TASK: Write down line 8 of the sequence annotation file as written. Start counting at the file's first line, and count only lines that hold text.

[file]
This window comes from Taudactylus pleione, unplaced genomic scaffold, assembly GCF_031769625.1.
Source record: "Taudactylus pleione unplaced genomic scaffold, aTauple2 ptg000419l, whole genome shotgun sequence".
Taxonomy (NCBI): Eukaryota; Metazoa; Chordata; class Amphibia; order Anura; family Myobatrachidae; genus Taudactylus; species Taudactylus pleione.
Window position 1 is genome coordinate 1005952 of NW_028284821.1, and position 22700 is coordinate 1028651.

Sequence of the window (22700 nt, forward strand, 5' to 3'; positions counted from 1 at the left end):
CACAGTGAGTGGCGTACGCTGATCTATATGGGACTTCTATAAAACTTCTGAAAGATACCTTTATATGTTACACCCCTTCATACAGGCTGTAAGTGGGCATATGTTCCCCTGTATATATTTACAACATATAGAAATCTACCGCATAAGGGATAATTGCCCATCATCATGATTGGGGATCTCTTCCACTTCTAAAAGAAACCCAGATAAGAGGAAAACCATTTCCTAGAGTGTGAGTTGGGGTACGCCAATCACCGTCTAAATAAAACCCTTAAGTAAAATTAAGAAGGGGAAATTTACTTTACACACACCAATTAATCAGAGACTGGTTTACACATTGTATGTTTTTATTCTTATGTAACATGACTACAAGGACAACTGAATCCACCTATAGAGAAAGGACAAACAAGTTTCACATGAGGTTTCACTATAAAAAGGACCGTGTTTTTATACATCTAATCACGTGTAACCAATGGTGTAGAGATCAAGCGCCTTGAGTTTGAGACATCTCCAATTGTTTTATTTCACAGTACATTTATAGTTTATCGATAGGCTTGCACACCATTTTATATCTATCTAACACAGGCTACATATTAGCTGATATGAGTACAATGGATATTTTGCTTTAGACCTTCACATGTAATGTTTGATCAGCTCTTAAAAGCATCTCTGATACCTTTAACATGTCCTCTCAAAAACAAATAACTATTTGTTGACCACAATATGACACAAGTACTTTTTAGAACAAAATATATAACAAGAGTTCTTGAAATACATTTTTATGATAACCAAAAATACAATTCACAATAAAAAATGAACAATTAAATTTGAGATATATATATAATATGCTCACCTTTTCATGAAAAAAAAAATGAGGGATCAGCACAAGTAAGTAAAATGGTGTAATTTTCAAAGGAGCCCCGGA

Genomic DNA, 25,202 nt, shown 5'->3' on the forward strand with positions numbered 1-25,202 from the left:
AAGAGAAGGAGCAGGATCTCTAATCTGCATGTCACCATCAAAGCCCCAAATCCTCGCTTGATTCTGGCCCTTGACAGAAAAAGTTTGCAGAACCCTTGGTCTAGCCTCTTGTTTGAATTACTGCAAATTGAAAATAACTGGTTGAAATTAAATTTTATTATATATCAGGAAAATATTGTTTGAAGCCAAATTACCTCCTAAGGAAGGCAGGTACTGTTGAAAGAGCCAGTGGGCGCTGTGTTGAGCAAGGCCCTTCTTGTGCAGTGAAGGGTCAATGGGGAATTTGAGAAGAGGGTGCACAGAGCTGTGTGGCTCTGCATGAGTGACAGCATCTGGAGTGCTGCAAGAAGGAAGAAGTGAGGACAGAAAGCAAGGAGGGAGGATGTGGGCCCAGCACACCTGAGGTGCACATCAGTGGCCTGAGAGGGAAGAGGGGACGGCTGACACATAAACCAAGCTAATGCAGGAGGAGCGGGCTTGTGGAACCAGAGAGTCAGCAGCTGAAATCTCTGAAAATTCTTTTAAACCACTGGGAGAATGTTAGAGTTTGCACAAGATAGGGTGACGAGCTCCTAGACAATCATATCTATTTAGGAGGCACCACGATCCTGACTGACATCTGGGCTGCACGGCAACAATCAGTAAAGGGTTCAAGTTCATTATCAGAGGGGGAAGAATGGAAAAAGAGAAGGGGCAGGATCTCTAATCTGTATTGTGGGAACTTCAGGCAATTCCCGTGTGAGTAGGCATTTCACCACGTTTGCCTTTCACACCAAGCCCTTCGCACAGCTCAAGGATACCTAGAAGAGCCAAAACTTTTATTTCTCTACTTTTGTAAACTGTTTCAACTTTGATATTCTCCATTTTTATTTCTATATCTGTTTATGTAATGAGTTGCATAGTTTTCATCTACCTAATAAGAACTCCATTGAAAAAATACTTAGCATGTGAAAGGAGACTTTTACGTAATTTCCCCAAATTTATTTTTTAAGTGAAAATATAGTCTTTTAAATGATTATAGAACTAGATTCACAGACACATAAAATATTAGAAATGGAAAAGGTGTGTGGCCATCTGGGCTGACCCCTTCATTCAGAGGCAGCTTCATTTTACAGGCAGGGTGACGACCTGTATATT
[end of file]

AAGAGAAGGAGCAGGATCTCTAATCTGCATGTCACCATCAAAGCCCCAAATCCTCGCTTGATTCTGGCCCTTGACAGAAAAAGTTTGCAGAACCCTTGGTCTAGCCTCTTGTTTGAATTACTGCAAATTGAAAATAACTGGTTGAAATTAAATTTTATTATATATCAGGAAAATATTGTTTGAAGCCAAATTACCTCCTAAGGAAGGCAGGTACTGTTGAAAGAGCCAGTGGGCGCTGTGTTGAGCAAGGCCCTTCTTGTGCAGTGAAGGGTCAATGGGGAATTTGAGAAGAGGGTGCACAGAGCTGTGTGGCTCTGCATGAGTGACAGCATCTGGAGTGCTGCAAGAAGGAAGAAGTGAGGACAGAAAGCAAGGAGGGAGGATGTGGGCCCAGCACACCTGAGGTGCACATCAGTGGCCTGAGAGGGAAGAGGGGACGGCTGACACATAAACCAAGCTAATGCAGGAGGAGCGGGCTTGTGGAACCAGAGAGTCAGCAGCTGAAATCTCTGAAAATTCTTTTAAACCACTGGGAGAATGTTAGAGTTTGCACAAGATAGGGTGACGAGCTCCTAGACAATCATATCTATTTAGGAGGCACCACGATCCTGACTGACATCTGGGCTGCACGGCAACAATCAGTAAAGGGTTCAAGTTCATTATCAGAGGGGGAAGAATGGAAAAAGAGAAGGGGCAGGATCTCTAATCTGTATTGTGGGAACTTCAGGCAATTCCCGTGTGAGTAGGCATTTCACCACGTTTGCCTTTCACACCAAGCCCTTCGCACAGCTCAAGGATACCTAGAAGAGCCAAAACTTTTATTTCTCTACTTTTGTAAACTGTTTCAACTTTGATATTCTCCATTTTTATTTCTATATCTGTTTATGTAATGAGTTGCATAGTTTTCATCTACCTAATAAGAACTCCATTGAAAAAATACTTAGCATGTGAAAGGAGACTTTTACGTAATTTCCCCAAATTTATTTTTTAAGTGAAAATATAGTCTTTTAAATGATTATAGAACTAGATTCACAGACACATAAAATATTAGAAATGGAAAAGGTGTGTGGCCATCTGGGCTGACCCCTTCATTCAGAGGCAGCTTCATTTTACAGGCAGGGTGACGACCTGTATATT